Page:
This movie kind of pissed me off because it put me in a bind that I often find myself in: Story about a teenage girl – awesome! And her relationship with her single, working mom – yes! Directed by a woman – boom! Unfortunately, just like my last relationship, everything looks great on paper but once you’re in it you realize it’s just a big ol’ mess.
This is the story of Aniesdad (Cierra Ramirez) a 15 year old girl and the only child of Grace (Eva Mendes). Grace is a self-absorbed waitress who favors time with a married man (Matthew Modine) over spending time with her daughter – or paying bills, grocery shopping, doing laundry. In order to detach from her mother completely, Aniesdad is trying to execute her own initiation into adulthood and does so by staging her own coming of age story through culturally significant yet destructive rites of passage.
Ramirez is a refreshing newcomer whose detachment from/desire for her mother’s love is one of the only genuine elements of this film. The actress herself is an actual teenager so maybe this has something to do with the honesty behind her performance. Girl also follows the traditional pattern in young adult female driven stories of the protagonist being disconnected, or somehow estranged, from her mother. While I recognize that struggling against authority and, more or less, hating your Mom is part of the process of being a teenager, I wish there were more films with positive Mom characters. Mom’s who daughters look up to. Mom’s whom daughters admire, despite their flaws. Mom’s who become better because of their relationship to their children. Save for her 5-minute makeover at the end of the film (which I totally didn’t buy!), Grace is continually selfish and unlikable. Mendes is usually someone I like to watch but here her charm reads as falseness and Grace remains unsympathetic and distant. Writer Hiram Martinez’s attempts to give her some sense of humanity through her struggles at work and fleeting moments of motherly affection don’t translate. This is a film about a struggling single mom the way Bad Teacher was a film about a struggling high school teacher. Not really. At all. Moments like these make me wonder if it is possible for men to write honest female characters. It doesn’t happen often and certainly didn’t here.
Something I found to be really careless about the film was its attitude towards dating violence. Rated PG-13, and billed as a Comedy/Drama, the target audience for this film is clearly high school girls. Considering that approximately 1 in 5 female high school students report being physically and/or sexually abused by a dating partner, and these numbers are even higher in Latina populations, I think Martinez could’ve opted out of lines like “Becky can’t come to work; she had a fight with a flight of stairs” when referring to one of the waitresses at the restaurant where Grace works. Certainly, director Patricia Riggin could’ve made a different choice. More disturbing than the careless dialogue are the interactions between Tavita (Raini Rodriguez), Aniesdad’s best friend, and the boy who tells her “I’m not your boyfriend no matter what we do in your basement.” He shoves her at one point and grabs Aniesdad at another. It happens so casually and it is just accepted by both the characters. If it’s a subversive choice by the filmmakers, I missed. I just found it upsetting.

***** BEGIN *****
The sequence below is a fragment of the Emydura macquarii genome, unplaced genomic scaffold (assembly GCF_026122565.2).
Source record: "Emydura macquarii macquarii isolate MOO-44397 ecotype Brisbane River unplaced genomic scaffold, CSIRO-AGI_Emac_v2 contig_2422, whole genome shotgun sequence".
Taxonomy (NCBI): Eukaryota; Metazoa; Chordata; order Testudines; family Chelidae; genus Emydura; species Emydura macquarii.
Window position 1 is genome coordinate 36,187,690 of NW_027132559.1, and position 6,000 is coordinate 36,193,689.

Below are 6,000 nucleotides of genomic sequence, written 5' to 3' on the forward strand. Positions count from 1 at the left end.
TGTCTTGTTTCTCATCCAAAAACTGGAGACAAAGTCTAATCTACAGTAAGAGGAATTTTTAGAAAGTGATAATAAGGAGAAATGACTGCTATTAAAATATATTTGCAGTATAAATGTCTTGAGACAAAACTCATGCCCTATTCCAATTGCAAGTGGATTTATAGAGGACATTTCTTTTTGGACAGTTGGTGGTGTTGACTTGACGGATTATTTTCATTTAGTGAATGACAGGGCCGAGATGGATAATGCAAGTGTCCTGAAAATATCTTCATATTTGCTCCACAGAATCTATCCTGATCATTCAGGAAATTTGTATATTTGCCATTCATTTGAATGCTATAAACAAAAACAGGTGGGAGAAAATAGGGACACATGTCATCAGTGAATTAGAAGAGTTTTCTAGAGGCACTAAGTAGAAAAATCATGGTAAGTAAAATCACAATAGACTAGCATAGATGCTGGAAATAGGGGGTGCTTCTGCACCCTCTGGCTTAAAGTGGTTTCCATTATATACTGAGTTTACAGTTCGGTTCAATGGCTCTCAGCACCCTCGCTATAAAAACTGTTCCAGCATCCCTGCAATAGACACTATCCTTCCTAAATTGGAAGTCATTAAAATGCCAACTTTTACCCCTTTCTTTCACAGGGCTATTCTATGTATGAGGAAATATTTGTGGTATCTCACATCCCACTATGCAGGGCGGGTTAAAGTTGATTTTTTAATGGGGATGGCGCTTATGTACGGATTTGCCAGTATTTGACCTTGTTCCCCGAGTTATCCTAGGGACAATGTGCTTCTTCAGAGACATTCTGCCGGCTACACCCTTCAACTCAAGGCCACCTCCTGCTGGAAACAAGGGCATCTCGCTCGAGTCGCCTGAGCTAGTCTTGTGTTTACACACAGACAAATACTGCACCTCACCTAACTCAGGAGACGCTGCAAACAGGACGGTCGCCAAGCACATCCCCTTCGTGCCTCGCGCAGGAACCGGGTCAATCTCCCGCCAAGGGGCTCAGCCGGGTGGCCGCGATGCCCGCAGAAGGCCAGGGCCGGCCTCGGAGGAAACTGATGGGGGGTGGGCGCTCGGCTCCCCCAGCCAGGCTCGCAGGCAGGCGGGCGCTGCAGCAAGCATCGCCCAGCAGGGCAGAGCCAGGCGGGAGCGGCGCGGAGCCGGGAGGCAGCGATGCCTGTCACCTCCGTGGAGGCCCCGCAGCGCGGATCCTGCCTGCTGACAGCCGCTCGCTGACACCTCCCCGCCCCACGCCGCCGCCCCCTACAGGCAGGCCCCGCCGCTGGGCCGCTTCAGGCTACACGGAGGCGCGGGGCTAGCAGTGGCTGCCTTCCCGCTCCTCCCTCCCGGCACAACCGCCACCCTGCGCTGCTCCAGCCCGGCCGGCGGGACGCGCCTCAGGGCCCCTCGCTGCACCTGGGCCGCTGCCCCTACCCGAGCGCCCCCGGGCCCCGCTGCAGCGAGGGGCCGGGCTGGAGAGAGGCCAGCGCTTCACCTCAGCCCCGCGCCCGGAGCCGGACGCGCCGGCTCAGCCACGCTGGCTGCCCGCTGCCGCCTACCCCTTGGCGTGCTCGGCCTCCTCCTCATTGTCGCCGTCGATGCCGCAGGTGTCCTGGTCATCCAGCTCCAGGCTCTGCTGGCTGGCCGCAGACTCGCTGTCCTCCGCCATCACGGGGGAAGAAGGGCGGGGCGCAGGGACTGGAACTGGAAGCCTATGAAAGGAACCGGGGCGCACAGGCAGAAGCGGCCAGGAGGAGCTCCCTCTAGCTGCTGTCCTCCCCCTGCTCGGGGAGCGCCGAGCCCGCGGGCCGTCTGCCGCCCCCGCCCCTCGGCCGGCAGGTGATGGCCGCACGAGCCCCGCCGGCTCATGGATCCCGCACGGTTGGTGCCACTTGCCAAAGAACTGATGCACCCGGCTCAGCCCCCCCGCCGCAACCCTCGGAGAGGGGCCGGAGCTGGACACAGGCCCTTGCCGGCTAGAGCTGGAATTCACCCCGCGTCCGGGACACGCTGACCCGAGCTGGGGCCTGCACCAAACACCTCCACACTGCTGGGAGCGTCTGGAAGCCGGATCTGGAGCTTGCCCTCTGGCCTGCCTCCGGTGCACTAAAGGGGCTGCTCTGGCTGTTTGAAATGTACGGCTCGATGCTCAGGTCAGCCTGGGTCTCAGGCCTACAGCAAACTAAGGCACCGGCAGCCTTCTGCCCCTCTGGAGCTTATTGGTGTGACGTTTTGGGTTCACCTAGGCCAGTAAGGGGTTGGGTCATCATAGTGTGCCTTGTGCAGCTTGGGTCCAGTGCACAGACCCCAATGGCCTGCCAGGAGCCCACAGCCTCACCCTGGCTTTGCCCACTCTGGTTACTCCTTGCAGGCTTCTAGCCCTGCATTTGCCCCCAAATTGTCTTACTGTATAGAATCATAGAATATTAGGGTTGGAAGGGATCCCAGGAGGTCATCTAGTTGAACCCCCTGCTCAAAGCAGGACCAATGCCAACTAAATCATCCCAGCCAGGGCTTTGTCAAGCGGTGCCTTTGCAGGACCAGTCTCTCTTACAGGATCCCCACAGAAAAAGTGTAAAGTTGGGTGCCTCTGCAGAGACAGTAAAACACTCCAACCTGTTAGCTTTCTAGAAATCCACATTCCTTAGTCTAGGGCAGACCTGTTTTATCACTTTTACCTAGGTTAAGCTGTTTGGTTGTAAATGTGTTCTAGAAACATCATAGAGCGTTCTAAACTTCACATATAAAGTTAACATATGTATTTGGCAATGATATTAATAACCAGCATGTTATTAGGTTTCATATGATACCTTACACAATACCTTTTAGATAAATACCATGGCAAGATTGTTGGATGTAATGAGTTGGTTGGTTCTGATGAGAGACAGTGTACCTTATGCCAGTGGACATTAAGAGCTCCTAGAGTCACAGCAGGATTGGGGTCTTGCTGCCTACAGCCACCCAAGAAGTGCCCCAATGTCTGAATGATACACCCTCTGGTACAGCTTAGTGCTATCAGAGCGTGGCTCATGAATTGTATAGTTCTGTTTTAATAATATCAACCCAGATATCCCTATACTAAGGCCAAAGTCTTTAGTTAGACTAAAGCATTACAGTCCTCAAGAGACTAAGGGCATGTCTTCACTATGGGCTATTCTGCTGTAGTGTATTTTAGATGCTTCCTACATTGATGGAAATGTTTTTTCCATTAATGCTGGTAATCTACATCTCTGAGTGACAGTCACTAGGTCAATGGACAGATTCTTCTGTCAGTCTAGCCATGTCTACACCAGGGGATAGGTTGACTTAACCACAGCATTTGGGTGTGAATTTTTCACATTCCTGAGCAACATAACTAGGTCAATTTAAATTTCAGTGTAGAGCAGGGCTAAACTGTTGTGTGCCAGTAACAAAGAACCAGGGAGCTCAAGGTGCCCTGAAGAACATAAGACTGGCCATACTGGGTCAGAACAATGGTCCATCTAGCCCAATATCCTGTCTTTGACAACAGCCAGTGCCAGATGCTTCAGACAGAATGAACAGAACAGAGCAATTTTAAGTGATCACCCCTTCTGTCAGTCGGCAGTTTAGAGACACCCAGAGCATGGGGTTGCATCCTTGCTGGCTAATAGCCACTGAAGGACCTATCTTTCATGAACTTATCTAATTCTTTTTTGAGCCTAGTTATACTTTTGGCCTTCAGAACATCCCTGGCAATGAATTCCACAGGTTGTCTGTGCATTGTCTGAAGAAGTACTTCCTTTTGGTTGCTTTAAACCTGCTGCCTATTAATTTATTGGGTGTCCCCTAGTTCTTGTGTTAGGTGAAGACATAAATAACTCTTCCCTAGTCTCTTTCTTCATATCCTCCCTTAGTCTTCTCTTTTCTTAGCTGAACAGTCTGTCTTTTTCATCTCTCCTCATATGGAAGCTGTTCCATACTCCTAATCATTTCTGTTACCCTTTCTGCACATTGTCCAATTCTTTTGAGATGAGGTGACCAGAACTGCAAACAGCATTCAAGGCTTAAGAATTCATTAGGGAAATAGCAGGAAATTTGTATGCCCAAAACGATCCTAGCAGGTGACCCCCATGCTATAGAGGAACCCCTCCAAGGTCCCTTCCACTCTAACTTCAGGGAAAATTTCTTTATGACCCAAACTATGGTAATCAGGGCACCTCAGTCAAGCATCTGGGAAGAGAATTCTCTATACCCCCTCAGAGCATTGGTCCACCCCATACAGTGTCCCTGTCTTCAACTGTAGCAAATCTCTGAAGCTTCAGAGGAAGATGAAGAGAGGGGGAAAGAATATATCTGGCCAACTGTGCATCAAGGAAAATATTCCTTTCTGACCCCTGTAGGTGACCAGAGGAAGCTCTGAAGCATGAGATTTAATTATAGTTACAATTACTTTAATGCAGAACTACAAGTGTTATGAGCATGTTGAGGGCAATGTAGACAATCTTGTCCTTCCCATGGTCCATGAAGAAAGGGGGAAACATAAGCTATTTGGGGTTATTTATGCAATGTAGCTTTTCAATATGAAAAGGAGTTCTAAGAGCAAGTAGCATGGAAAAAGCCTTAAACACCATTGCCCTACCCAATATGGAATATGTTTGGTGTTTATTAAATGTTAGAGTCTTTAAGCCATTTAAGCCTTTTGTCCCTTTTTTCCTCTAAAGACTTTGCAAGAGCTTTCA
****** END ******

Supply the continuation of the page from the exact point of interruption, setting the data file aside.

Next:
Girl In Progress does manage to usurp the tradition of providing young female characters with male role models. Aniesdad seeks guidance from her English teacher; a surprising appearance by Patricia Arquette and Grace is treated with dignity by the wife of the man with whom she’s having an affair. The woman politely and privately lets her know she’s fired yet still acts with empathy towards Aniesdad. This was a refreshing choice even if it was totally unbelievable that Matthew Modine, his character or the real him, would ever end up with either of these women. And, even though there was very little attention given to heritage or cultural experiences, it was nice to watch a film with some non-white faces.
Overall, the film was much more mature than the creators were prepared for. It raises the question of some serious issues facing teenagers that can affect the type of adults they become. The film was released on Mother’s Day and I only hope that the mothers who saw this film with their daughters are also having conversations about the realities of coming of age. Telling them that you can’t create or even choose the experiences that make you an adult; it happens when you least expect it and in ways that are harsh, scary, and beautiful. I hope those same mothers, unlike Grace, are allowing their daughters to see their vulnerabilities and their strengths because as we grown-ups know, this life isn’t so easy. And the line between childhood and adulthood isn’t so clearly defined.
Cross posted at LoveYALit
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